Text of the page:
Gutsy Scherzer wins in return with 6 strong

August 12th, 2020

isn’t one to hold back on the mound. So when his pitch count eclipsed 50 in the second inning on Tuesday night at Citi Field, it shouldn’t come as a surprise that he buckled down from there to complete six quality innings.

“It’s Max being Max,” manager Dave Martinez said. “He’s going to fight through it. That’s who he is, and he wants to give you everything he has every single day.”

Starting for the first time since leaving his last outing after one inning because of a tweaked right hamstring, Scherzer worked around heavy traffic early but held the Mets to one run on six hits and two walks with seven strikeouts over 105 pitches in the Nats’ 2-1 win.

Scherzer hadn’t pitched a full outing in nearly two weeks, and it took him a beat to home in on his location. He credited the Nationals’ training staff for getting him on the field for his next scheduled start, and he said the hamstring “wasn’t an issue.”

“The issue was that they really grinded me and made me throw 60 pitches in the first couple innings,” Scherzer said. “So it was just trying to find a way to navigate through the lineup and try to get deep into that game and try to throw as many innings as I could after really the second inning, because a lot of time that can spiral out of control.”

Going into the game, Scherzer and the Nationals had planned for him to reach his usual pitch count in the 100-110 range. So as that number grew early on, Scherzer didn’t get rattled and Martinez didn’t make a call to the bullpen.

“He started settling down,” Martinez said. “He started mixing his pitches up better. He started getting the ball down in the strike zone and getting some swings and misses. He started throwing his breaking pitches over the plate, which was nice.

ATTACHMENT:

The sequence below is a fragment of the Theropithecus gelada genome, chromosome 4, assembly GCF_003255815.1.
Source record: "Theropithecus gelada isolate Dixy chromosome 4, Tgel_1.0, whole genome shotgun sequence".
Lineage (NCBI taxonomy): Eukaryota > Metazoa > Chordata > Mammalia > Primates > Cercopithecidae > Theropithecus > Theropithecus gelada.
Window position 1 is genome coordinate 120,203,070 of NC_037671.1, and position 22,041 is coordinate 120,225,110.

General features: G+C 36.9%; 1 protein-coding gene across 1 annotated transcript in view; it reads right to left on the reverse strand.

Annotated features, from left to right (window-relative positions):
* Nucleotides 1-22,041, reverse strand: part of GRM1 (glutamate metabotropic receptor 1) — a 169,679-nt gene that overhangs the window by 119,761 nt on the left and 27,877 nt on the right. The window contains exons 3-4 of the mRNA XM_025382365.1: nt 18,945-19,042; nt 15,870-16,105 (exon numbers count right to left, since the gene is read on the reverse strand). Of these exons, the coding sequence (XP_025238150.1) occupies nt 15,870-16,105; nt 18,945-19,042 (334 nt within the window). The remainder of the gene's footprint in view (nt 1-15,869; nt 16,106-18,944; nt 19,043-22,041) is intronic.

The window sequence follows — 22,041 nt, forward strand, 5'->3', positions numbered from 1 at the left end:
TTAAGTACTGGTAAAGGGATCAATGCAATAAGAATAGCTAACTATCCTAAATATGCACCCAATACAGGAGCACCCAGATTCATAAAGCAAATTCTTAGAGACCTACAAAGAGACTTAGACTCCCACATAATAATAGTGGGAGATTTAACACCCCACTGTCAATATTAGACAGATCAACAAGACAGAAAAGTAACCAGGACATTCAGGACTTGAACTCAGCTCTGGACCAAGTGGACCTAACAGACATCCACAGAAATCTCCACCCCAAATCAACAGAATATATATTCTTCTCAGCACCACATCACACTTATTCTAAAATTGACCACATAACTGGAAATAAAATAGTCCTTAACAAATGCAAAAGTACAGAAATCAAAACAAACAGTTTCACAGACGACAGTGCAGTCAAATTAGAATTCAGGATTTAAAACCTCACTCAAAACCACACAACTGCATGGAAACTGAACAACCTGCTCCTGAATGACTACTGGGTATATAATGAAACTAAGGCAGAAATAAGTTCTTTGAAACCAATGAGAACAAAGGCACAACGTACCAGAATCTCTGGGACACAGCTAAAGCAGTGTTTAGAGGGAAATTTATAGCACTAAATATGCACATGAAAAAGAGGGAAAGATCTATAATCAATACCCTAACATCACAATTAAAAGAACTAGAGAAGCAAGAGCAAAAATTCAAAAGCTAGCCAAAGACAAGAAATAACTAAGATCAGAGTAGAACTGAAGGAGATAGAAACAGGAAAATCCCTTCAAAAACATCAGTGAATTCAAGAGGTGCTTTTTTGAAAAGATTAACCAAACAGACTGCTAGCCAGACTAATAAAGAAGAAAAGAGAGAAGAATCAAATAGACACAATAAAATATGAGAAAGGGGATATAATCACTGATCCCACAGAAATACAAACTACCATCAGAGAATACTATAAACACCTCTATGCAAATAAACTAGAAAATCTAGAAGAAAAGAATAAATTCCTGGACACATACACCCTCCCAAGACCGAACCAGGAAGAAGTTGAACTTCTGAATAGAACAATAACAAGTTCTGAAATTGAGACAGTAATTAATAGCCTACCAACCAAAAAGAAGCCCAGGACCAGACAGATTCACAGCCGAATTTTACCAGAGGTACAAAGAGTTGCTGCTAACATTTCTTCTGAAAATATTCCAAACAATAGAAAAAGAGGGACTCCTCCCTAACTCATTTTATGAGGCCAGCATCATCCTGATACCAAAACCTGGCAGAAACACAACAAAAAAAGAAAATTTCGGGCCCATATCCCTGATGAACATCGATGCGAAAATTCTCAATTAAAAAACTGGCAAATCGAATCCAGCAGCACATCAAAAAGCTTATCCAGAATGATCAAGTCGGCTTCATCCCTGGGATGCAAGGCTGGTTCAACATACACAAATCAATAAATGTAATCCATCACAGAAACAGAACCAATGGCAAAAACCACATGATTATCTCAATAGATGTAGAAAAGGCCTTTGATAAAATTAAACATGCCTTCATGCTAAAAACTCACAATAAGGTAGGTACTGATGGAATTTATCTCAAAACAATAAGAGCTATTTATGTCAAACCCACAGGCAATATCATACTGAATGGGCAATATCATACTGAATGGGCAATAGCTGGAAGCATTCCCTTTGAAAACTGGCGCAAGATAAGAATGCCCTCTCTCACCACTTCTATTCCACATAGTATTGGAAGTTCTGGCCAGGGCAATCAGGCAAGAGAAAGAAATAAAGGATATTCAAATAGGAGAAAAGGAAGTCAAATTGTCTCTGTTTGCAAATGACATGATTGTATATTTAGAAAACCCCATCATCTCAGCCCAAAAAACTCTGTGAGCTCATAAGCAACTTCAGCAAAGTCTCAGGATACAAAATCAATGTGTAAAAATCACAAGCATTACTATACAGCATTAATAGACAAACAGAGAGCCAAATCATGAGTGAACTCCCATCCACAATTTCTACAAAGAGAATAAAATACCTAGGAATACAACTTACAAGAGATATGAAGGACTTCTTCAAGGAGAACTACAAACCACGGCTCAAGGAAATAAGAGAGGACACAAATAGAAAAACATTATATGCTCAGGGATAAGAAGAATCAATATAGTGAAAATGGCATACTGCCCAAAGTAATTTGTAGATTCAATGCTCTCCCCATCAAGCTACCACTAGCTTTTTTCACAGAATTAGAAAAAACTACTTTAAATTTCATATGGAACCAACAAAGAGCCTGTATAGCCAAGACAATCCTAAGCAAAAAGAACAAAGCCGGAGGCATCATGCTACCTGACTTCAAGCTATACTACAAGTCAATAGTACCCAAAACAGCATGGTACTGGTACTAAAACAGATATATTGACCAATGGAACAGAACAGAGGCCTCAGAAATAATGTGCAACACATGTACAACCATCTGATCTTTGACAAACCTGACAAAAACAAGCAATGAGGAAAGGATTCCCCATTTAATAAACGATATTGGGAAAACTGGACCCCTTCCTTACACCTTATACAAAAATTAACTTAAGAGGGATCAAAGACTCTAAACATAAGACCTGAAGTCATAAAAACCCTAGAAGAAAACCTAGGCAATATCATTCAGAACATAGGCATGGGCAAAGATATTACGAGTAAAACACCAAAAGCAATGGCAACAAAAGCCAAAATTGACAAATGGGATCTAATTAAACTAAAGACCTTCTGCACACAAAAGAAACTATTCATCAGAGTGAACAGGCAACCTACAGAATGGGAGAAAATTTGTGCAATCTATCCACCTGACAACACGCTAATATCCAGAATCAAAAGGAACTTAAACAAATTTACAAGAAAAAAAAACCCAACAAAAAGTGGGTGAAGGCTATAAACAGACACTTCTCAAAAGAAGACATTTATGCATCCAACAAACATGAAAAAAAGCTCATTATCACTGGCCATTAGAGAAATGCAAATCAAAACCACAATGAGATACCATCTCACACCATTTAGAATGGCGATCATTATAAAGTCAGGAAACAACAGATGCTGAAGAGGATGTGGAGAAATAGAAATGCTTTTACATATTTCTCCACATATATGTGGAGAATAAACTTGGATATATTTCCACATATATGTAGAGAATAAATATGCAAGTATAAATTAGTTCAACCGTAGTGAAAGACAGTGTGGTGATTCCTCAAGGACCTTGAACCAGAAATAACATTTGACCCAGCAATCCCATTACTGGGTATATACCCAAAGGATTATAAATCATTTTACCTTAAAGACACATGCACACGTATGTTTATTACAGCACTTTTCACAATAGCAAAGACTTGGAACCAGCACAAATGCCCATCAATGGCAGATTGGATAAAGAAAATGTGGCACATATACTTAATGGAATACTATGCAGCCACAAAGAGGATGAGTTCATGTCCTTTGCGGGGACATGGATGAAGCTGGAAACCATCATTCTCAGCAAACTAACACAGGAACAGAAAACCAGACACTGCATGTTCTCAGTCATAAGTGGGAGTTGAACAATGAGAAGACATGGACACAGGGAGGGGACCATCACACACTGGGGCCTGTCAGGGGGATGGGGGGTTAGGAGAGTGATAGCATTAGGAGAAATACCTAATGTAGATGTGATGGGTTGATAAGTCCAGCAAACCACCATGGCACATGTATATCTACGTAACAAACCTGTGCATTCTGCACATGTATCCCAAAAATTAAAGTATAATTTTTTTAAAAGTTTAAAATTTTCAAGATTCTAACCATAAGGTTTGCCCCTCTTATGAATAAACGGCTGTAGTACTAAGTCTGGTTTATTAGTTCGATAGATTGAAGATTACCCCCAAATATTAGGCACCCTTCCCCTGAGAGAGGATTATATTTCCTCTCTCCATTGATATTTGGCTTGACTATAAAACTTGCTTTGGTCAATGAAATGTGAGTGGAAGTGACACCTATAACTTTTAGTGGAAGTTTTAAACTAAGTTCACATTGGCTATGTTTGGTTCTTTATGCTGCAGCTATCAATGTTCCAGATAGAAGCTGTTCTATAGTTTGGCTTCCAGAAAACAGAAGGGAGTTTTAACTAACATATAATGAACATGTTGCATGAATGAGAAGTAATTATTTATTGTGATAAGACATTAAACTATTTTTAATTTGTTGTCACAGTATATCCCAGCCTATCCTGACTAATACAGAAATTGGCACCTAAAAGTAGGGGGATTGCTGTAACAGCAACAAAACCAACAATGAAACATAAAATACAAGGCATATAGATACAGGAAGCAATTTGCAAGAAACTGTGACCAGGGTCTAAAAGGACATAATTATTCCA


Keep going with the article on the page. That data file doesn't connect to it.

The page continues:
“The one thing for him is, he’s just got to watch his mechanics, especially when we know that he’s had a hamstring issue. So we want to make sure he’s still on his legs, and he was. ... The last inning, he was still up at 96 [mph], so that was encouraging.”

Scherzer's fastball, which he used 51 percent of the time on Tuesday night, reached 97.9 mph and averaged 95.2 mph. The velocity topped his season average of 94.5 mph.

Scherzer said he actually felt some fatigue after the first two innings. He described his arm as “a little dead” at that point, so he tapped into his arsenal of pitching weapons and turned to his changeup, which had a 27 percent swing percentage.

“I was able to start going into the zone with the changeup, and that pitch really helped me out there in the middle part of the game,” he said. “Even though I kind of got gassed there a little bit ... I was still able to find a way just to keep competing and keep coming up with pitches to collect outs.”

As Scherzer amassed those outs, he reached another notable number in his career: Tuesday was his 162nd regular-season start with Washington. He has thrown at least six frames and fanned at least seven batters in 118 (73 percent) of those outings.

“He went out there today and was great,” Martinez said. “He gave us what we needed. A huge win. It was a good win for him.”